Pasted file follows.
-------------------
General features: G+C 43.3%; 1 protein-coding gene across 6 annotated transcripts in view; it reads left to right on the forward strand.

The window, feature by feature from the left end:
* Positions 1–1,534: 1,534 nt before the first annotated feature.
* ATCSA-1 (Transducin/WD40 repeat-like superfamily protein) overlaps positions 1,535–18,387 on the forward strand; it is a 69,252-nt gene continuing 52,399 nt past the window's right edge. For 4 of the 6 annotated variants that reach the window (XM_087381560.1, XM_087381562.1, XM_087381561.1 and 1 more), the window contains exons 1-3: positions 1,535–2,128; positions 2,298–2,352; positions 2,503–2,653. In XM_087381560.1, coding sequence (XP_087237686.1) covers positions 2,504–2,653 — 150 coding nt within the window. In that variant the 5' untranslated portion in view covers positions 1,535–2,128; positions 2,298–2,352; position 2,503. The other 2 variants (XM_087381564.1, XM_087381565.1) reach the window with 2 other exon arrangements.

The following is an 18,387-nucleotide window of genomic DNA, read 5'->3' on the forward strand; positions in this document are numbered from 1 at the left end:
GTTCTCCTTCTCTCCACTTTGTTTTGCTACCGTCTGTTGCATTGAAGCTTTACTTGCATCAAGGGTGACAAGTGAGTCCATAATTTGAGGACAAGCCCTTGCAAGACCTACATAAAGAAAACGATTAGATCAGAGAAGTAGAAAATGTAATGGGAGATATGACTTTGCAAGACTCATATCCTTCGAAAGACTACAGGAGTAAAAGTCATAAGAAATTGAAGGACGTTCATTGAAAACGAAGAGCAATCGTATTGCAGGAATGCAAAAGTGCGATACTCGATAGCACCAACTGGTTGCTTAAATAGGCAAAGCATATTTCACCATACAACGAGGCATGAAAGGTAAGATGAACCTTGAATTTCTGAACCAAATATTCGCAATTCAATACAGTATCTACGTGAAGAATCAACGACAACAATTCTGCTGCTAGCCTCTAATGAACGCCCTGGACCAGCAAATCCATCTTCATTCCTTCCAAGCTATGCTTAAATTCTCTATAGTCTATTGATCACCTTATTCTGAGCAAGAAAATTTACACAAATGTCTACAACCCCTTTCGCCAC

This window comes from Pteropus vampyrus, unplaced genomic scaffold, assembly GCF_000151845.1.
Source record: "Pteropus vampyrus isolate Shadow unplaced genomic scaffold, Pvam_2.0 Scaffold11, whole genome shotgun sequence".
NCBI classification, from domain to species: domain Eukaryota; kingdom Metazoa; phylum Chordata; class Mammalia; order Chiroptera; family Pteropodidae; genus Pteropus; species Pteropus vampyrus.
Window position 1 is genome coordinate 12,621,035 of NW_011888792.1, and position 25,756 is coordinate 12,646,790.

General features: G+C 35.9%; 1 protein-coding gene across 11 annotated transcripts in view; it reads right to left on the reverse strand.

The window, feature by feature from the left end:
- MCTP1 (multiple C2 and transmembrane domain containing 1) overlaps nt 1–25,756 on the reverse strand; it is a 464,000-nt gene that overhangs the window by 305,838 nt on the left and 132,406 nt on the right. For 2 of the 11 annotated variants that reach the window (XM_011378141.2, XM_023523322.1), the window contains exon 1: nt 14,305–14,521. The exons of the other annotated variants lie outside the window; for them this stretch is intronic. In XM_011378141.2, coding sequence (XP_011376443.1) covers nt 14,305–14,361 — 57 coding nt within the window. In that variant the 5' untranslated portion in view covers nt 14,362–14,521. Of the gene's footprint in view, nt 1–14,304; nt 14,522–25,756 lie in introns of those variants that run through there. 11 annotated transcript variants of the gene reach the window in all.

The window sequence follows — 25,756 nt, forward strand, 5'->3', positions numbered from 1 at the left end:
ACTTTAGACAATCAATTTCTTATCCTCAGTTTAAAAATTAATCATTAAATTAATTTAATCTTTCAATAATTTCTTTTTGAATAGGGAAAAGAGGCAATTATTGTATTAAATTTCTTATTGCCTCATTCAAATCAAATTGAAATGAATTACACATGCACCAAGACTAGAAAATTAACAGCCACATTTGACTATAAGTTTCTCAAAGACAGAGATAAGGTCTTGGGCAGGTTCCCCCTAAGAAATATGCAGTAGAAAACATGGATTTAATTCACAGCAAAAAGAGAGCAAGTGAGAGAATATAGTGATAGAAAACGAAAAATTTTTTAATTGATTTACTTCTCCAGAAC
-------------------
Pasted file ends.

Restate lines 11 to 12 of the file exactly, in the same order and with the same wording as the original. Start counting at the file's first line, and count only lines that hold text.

General features: G+C 35.9%; 1 protein-coding gene across 11 annotated transcripts in view; it reads right to left on the reverse strand.

The window, feature by feature from the left end: